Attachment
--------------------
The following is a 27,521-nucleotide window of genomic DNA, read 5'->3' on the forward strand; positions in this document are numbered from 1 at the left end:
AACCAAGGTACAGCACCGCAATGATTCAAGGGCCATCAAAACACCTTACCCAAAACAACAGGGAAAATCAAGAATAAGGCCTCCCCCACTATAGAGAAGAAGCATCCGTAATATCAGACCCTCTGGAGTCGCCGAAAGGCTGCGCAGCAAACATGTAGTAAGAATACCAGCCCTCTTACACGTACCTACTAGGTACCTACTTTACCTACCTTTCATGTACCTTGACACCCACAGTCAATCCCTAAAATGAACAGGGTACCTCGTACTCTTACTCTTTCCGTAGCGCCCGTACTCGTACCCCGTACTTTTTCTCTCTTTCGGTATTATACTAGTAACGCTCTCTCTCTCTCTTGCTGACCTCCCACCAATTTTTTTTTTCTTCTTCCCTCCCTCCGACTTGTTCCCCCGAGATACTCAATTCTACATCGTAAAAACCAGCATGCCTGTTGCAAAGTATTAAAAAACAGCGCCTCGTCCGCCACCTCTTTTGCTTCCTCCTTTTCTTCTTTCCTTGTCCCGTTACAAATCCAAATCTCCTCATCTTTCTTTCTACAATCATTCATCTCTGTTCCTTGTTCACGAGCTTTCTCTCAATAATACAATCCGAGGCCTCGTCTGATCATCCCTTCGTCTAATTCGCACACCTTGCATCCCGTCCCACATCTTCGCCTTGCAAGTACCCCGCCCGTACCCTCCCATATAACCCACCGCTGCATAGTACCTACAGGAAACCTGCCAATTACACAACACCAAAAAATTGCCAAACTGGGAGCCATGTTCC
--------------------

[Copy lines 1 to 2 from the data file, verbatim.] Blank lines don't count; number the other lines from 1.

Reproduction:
The following is a 27,521-nucleotide window of genomic DNA, read 5'->3' on the forward strand; positions in this document are numbered from 1 at the left end:
AACCAAGGTACAGCACCGCAATGATTCAAGGGCCATCAAAACACCTTACCCAAAACAACAGGGAAAATCAAGAATAAGGCCTCCCCCACTATAGAGAAGAAGCATCCGTAATATCAGACCCTCTGGAGTCGCCGAAAGGCTGCGCAGCAAACATGTAGTAAGAATACCAGCCCTCTTACACGTACCTACTAGGTACCTACTTTACCTACCTTTCATGTACCTTGACACCCACAGTCAATCCCTAAAATGAACAGGGTACCTCGTACTCTTACTCTTTCCGTAGCGCCCGTACTCGTACCCCGTACTTTTTCTCTCTTTCGGTATTATACTAGTAACGCTCTCTCTCTCTCTTGCTGACCTCCCACCAATTTTTTTTTTCTTCTTCCCTCCCTCCGACTTGTTCCCCCGAGATACTCAATTCTACATCGTAAAAACCAGCATGCCTGTTGCAAAGTATTAAAAAACAGCGCCTCGTCCGCCACCTCTTTTGCTTCCTCCTTTTCTTCTTTCCTTGTCCCGTTACAAATCCAAATCTCCTCATCTTTCTTTCTACAATCATTCATCTCTGTTCCTTGTTCACGAGCTTTCTCTCAATAATACAATCCGAGGCCTCGTCTGATCATCCCTTCGTCTAATTCGCACACCTTGCATCCCGTCCCACATCTTCGCCTTGCAAGTACCCCGCCCGTACCCTCCCATATAACCCACCGCTGCATAGTACCTACAGGAAACCTGCCAATTACACAACACCAAAAAATTGCCAAACTGGGAGCCATGTTCC